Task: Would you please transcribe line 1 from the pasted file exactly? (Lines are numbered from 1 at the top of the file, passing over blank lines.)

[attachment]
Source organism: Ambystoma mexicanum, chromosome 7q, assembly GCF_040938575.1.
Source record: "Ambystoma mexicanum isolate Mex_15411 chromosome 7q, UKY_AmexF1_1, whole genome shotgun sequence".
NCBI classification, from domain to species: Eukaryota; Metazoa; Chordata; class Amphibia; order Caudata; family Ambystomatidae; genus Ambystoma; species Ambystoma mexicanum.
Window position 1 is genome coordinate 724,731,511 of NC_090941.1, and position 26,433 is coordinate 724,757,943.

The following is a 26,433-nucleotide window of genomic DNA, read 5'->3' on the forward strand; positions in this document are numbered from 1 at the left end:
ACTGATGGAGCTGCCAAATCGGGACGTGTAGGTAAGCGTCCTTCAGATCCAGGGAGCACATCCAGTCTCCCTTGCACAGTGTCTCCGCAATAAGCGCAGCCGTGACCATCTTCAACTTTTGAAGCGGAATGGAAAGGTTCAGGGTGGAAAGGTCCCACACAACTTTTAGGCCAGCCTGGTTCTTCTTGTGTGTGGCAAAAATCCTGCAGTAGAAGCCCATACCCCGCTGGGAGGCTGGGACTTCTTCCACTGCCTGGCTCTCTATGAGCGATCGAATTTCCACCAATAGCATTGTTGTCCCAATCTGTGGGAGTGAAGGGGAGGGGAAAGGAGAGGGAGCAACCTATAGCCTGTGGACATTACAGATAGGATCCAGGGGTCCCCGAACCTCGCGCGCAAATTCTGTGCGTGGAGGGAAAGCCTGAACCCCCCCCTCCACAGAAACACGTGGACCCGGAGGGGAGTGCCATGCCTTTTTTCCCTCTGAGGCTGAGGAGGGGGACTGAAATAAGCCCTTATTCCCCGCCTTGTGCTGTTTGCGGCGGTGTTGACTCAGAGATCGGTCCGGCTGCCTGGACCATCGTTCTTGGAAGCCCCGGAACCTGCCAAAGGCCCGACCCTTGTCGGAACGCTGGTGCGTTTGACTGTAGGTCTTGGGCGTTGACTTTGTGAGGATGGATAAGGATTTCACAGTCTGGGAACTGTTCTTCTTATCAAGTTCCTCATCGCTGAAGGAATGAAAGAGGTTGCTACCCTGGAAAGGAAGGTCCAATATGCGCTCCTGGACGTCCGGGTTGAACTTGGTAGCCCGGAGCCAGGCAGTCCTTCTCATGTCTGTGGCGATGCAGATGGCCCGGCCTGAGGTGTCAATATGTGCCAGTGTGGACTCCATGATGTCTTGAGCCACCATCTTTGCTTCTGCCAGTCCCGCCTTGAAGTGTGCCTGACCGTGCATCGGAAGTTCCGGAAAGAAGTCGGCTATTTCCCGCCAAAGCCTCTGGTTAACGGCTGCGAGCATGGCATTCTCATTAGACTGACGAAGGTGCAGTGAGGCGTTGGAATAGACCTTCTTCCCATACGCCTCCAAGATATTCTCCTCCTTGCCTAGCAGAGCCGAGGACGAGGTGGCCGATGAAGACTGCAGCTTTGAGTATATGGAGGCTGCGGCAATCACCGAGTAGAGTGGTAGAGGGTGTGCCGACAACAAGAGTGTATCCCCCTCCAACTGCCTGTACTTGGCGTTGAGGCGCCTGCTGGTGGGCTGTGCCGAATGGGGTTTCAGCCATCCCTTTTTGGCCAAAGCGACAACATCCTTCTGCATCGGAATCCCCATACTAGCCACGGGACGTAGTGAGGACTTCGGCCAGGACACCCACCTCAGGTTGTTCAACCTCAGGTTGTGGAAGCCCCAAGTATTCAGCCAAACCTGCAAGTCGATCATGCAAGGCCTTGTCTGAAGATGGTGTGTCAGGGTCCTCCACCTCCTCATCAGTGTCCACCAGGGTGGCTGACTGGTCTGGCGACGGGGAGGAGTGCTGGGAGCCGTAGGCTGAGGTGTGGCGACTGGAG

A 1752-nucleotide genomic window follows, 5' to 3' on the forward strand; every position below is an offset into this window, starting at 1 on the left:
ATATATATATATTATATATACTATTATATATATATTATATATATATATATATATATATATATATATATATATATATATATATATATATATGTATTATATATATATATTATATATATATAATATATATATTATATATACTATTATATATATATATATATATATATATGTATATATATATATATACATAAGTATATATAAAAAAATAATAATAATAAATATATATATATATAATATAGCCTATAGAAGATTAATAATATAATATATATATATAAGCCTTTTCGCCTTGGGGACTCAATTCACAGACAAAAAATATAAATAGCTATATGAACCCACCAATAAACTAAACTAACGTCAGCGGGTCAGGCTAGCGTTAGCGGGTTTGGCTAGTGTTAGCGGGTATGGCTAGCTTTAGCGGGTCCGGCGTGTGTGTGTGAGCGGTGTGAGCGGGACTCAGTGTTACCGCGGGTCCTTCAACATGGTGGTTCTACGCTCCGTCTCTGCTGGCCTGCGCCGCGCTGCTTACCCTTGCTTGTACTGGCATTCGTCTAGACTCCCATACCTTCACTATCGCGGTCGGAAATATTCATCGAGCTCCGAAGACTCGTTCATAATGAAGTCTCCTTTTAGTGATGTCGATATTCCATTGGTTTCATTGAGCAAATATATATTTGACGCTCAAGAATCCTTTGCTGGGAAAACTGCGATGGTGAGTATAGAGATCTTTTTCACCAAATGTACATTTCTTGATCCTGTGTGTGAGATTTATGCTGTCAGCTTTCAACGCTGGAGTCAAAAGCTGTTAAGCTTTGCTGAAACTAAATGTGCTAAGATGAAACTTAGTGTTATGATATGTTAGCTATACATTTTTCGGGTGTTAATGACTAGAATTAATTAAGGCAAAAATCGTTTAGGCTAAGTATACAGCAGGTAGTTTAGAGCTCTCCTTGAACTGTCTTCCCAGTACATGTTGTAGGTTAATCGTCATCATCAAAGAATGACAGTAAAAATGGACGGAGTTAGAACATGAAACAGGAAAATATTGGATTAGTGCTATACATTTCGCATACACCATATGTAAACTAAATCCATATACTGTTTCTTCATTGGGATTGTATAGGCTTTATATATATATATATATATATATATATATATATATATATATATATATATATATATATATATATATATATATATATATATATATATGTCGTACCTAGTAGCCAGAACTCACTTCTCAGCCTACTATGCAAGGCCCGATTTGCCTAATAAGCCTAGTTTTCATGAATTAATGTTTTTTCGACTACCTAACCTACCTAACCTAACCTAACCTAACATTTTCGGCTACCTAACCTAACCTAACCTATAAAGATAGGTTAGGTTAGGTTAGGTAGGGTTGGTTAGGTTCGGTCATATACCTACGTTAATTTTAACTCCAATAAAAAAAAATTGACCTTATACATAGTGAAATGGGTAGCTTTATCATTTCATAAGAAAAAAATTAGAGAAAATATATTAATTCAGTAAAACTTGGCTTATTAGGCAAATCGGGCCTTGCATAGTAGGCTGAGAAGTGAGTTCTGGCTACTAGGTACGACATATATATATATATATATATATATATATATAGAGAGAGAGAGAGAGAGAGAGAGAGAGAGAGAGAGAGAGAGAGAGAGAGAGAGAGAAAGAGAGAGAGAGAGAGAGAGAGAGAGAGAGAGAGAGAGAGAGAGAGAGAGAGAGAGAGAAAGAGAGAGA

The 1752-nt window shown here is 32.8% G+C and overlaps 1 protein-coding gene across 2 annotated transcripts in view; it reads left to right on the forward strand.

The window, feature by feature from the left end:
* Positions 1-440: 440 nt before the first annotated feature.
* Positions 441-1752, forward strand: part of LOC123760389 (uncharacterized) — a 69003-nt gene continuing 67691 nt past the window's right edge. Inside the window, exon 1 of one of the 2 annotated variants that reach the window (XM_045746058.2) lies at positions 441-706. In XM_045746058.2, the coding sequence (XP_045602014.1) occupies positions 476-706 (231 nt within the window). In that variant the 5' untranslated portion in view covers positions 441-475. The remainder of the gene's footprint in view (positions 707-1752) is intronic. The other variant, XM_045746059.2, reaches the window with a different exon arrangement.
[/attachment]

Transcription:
Source organism: Ambystoma mexicanum, chromosome 7q, assembly GCF_040938575.1.